Hooton and colleagues employed diaries to collect information on sexual intercourse from 2 cohorts of young, sexually active women, 1 of which was drawn from the same health maintenance organization (HMO) as the present study. Among 448 women aged 18–40 years from the HMO cohort, the estimated risk of symptomatic UTI increased with the number of days during the previous week on which intercourse occurred (HR for 1 day, 1.24; HR for 2 days, 1.91; HR for 3 days, 2.96).7 In the current study, we were unable to evaluate the effect of frequency of intercourse during the week prior to the onset of infection due to the lower level of sexual activity among our participants. However, we were able to evaluate hazard ratios for UTI associated with intercourse on a specific day. A study of young, sexually active women using a clinic-based, case-control design reported a strong association between intercourse within the previous 2 days and risk of UTI (adjusted OR, 58.1, 95% CI 11.9–284.1), but risks during the first versus the second day period after intercourse were not individually reported.9 Thus, we examined the first and second day prior to UTI onset separately in our data. We hypothesized that the second day prior to the UTI onset would be the most clinically relevant exposure period from the standpoint of allowing sufficient time for E. coli to bind to host tissue, ascend into the urinary tract, establish bacteriuria, and elicit an inflammatory host response.18 That we did not observe an increased risk of UTI associated with intercourse 1 day after or 3 or more days after intercourse is consistent with this theory.
Strengths of our study included its large sample size, population-based sampling, prospective design, excellent participant retention, and confirmation of UTI by culture. In addition, the use of diaries as a primary mode of data collection provided an accurate method for the concurrent measurement of potentially sensitive exposures such as sexual intercourse.23,24 In our study, the proportion of women who reported intercourse in the previous 12 months at baseline via questionnaire was similar to the proportion who reported intercourse within the first 12 months after baseline via diaries (43% and 40%, respectively), suggesting high internal validity for our diary-based reporting of sexual intercourse during study follow-up.
There were also potential limitations to the study. Correct classification of exposure and outcome depended on accurate completion of diary information. Although only 10% of participants made no diary entries and more than half completed all of their diaries for the 2-year follow-up period, there were differences between women who did and did not complete diaries with regard to ethnicity, age, self-reported physical function, and diabetes status. The difference in the proportion of diabetic women with and without diary data (19% vs 47%, respectively) was of particular concern, given the established relationship between diabetes and UTI risk.13,26 However, the estimated incidence rate of UTI was 0.07 per person-year both among those who completed diaries and in the entire cohort. Moreover, completing a diary was not associated with having a UTI during follow-up, and the proportion of women who reported intercourse in the previous year was similar between those women who did and did not complete diaries. Thus, the exclusion of women who failed to complete diaries may not have posed a significant source of bias.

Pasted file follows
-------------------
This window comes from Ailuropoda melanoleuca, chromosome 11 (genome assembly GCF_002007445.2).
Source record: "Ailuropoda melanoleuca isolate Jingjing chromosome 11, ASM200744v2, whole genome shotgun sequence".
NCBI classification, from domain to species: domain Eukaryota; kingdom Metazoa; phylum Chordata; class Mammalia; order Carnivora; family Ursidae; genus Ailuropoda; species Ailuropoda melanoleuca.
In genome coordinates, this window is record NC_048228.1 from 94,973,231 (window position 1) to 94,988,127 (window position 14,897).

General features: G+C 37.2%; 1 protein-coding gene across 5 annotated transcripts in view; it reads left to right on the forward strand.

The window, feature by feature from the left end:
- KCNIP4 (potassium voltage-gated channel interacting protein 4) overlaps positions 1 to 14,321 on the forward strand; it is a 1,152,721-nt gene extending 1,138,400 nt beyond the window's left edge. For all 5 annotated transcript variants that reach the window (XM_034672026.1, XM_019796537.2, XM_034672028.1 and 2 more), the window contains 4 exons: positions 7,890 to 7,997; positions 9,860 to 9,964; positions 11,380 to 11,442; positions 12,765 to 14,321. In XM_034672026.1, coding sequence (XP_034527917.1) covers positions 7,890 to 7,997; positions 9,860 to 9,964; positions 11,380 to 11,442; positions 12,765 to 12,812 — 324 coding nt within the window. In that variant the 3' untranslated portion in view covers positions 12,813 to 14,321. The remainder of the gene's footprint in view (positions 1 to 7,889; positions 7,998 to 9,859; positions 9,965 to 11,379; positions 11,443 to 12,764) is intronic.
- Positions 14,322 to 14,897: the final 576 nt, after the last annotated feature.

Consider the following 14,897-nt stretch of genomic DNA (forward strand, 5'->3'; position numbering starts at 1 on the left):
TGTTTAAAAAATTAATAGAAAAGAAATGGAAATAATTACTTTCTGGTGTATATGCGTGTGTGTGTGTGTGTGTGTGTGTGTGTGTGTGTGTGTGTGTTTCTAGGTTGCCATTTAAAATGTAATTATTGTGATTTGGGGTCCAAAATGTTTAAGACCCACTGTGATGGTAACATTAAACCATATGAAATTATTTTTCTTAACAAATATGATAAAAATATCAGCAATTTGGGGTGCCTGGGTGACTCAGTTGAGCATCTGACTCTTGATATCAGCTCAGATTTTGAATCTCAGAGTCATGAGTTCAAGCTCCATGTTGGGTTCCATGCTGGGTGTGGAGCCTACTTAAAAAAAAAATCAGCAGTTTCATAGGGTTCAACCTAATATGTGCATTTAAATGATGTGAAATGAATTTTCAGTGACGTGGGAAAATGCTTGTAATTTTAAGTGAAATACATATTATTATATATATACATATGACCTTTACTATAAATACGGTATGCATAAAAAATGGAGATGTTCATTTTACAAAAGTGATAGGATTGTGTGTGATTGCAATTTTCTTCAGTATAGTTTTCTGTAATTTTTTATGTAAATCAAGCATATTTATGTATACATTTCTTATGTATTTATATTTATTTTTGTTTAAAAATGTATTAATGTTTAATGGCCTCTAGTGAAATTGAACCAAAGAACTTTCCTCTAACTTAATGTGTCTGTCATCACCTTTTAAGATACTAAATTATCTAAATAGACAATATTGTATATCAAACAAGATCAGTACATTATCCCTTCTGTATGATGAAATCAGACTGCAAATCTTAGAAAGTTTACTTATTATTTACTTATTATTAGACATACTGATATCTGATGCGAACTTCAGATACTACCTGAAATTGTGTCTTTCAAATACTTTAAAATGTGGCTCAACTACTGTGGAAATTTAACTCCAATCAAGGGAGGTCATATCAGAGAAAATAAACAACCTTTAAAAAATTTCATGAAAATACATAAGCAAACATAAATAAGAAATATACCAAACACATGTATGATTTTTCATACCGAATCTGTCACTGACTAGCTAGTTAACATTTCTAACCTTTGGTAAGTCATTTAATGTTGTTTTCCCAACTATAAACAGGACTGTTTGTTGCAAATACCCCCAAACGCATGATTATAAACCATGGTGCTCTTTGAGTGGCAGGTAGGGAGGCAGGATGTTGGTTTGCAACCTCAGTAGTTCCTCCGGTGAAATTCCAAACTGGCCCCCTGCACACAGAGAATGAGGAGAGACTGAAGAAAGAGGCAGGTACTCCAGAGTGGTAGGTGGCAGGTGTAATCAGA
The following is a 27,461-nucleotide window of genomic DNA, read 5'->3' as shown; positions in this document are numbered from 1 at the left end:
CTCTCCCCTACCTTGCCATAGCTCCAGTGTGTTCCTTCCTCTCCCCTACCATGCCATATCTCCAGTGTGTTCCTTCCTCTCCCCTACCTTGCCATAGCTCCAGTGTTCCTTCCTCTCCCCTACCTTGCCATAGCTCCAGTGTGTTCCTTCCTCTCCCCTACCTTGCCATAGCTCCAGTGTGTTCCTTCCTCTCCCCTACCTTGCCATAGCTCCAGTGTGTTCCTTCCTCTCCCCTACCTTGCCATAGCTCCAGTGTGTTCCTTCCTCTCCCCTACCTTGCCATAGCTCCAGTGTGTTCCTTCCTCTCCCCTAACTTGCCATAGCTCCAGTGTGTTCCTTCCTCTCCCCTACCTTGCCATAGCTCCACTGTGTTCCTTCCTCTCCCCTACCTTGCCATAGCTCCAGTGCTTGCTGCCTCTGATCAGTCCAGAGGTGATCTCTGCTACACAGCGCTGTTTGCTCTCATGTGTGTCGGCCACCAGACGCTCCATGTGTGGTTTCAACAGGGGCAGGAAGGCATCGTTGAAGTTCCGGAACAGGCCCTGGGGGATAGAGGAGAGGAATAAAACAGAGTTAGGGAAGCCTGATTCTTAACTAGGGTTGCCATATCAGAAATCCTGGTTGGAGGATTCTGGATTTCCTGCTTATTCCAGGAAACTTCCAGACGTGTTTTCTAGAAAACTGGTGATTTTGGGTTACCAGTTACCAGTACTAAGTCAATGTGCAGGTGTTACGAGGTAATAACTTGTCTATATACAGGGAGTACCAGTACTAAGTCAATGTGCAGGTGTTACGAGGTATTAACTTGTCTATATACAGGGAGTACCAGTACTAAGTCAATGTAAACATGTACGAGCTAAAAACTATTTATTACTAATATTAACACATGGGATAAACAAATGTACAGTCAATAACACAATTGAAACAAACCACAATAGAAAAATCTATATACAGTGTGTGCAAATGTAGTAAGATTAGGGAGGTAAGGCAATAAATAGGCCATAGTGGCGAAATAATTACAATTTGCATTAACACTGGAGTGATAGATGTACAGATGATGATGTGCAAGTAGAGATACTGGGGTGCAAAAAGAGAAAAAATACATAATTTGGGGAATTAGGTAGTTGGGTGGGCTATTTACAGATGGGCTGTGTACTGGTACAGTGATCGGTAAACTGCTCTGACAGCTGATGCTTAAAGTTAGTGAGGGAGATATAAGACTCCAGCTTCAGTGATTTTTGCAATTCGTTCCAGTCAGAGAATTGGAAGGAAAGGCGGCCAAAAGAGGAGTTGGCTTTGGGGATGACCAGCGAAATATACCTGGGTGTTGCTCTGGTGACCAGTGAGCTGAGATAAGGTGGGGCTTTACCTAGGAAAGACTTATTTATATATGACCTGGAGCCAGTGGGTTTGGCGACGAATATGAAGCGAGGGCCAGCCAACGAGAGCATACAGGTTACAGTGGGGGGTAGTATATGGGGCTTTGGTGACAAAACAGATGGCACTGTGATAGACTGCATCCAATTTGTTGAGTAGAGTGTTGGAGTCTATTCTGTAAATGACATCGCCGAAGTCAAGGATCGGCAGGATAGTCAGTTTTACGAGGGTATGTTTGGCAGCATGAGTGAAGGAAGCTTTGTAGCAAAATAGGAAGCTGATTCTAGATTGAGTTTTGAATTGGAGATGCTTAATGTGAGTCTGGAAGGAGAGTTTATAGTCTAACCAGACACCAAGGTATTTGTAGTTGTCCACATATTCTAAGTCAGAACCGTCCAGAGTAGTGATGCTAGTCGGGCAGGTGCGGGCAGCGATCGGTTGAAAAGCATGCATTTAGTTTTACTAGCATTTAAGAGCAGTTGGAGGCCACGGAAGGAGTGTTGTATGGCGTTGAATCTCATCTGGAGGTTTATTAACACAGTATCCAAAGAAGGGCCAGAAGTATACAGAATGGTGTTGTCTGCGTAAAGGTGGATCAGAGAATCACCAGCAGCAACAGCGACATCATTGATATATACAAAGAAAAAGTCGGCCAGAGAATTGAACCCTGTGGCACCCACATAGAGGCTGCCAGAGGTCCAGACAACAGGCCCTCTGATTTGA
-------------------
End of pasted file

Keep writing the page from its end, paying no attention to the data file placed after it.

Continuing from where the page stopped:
It is possible that partial reporting could have biased our results because the primary method for designating the date of UTI onset relied, at least partially, on prompt and accurate recording of symptoms in the diary. Sixteen percent of positive cultures were not preceded by any previously recorded urinary symptom. It is possible that these women may have also failed to record intercourse, since when we limited the analysis to UTIs for which a urinary symptom was recorded in the diary, the association between intercourse and subsequent UTI risk 2 days later increased.
Finally, the study population was comprised predominantly of women who were more likely to be educated, white, and have a high level of physical functioning relative to the general US population of women of similar ages.1,26 However, the frequency of sexual intercourse in our study cohort was comparable to what has been reported in large surveys of women of similar age,12,27,28 suggesting that these findings might be generalizable to other healthy post-menopausal women. In addition, by only including culture-confirmed UTIs, we potentially excluded UTIs with diagnoses based solely on urinalysis or symptoms, possibly affecting the generalizability of our results. However, the UTI rate observed here was similar to that reported in a random-digit-dialing survey of women of similar age.29 Plus, limiting the analysis to culture-confirmed UTIs was critical due to the high background rate of asymptomatic bacteriuria and urinary symptoms in this population.30
Overall, our data provide evidence that, as with younger women, sexual intercourse is strongly associated with UTI in post-menopausal women, supporting a common mechanism for infection among women of widely varying ages. This finding emphasizes the clinical importance of inquiring about recent sexual intercourse when treating post-menopausal women for symptomatic urinary tract infections. Women who have recurrent infections associated with sexual activity may be candidates for post-coital antimicrobial prophylaxis.
This work was funded by the National Institute of Health (T32AI07140, RO1 DK43134, K23DK02660 (KG)). Additional support was provided by the Center for Health Studies (CHS) at the Group Health Cooperative (GHC) and the Health Services Research & Development Center of Excellence and the VA Puget Sound Health Care System (HSR&D) in Seattle, Washington. The views expressed in this article are those of the authors and do not necessarily reflect the position or policy of the Department of Veterans Affairs. The authors acknowledge Linn Abraham for her data management and statistical programming assistance. We also thank Dr. Walter Stamm for his thoughtful comments on this manuscript. A segment of this project was presented at the Infectious Disease Society of Obstetrics and Gynecology conference in Carmel, California in August, 2006.
Conflict of Interest